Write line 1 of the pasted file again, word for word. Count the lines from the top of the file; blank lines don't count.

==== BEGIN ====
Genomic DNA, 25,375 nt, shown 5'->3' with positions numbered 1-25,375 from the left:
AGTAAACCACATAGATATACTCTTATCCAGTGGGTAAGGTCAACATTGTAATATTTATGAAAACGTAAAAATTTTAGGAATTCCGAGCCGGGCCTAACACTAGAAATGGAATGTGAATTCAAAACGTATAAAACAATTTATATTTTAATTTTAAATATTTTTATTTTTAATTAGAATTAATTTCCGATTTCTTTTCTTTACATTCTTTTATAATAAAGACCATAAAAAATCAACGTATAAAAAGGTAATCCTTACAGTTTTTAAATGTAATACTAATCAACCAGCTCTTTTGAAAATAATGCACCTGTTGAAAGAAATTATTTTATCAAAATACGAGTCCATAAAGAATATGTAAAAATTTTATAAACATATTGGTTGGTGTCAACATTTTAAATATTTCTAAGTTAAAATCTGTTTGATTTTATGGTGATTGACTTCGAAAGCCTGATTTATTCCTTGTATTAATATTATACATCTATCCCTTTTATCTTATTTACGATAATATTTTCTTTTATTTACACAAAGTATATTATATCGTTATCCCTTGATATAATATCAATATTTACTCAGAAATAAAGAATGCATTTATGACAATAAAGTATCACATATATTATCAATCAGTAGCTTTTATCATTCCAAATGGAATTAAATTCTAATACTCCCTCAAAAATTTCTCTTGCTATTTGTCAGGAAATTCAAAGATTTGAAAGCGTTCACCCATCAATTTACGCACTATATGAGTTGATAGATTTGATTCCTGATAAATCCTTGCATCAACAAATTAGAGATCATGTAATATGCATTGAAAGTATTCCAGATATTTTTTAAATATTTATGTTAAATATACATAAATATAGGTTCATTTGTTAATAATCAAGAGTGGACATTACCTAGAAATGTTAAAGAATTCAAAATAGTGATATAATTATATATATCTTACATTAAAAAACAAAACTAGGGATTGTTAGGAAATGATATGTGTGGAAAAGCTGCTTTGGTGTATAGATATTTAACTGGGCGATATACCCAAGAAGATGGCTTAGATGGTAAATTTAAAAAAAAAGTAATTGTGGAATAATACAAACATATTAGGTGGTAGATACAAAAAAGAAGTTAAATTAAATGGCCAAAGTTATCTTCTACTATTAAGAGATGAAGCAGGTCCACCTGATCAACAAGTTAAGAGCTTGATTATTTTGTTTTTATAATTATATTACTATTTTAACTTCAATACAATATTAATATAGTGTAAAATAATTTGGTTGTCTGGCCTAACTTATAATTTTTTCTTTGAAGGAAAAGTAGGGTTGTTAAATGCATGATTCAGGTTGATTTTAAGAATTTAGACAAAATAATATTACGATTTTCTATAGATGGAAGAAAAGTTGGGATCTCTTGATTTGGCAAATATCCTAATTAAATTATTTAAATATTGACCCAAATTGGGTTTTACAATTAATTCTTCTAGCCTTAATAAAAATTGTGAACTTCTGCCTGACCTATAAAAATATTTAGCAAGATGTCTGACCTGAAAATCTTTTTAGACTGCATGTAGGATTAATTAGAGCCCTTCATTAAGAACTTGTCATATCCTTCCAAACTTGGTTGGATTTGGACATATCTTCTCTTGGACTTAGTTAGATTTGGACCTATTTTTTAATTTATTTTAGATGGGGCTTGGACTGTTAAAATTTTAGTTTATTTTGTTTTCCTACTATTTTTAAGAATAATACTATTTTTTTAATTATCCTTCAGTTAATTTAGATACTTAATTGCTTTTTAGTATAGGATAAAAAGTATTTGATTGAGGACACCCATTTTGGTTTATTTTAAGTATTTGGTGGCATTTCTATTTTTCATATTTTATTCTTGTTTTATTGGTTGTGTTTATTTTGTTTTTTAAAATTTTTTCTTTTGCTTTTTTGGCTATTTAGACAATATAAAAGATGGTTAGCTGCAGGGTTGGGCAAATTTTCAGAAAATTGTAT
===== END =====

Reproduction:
Genomic DNA, 25,375 nt, shown 5'->3' with positions numbered 1-25,375 from the left: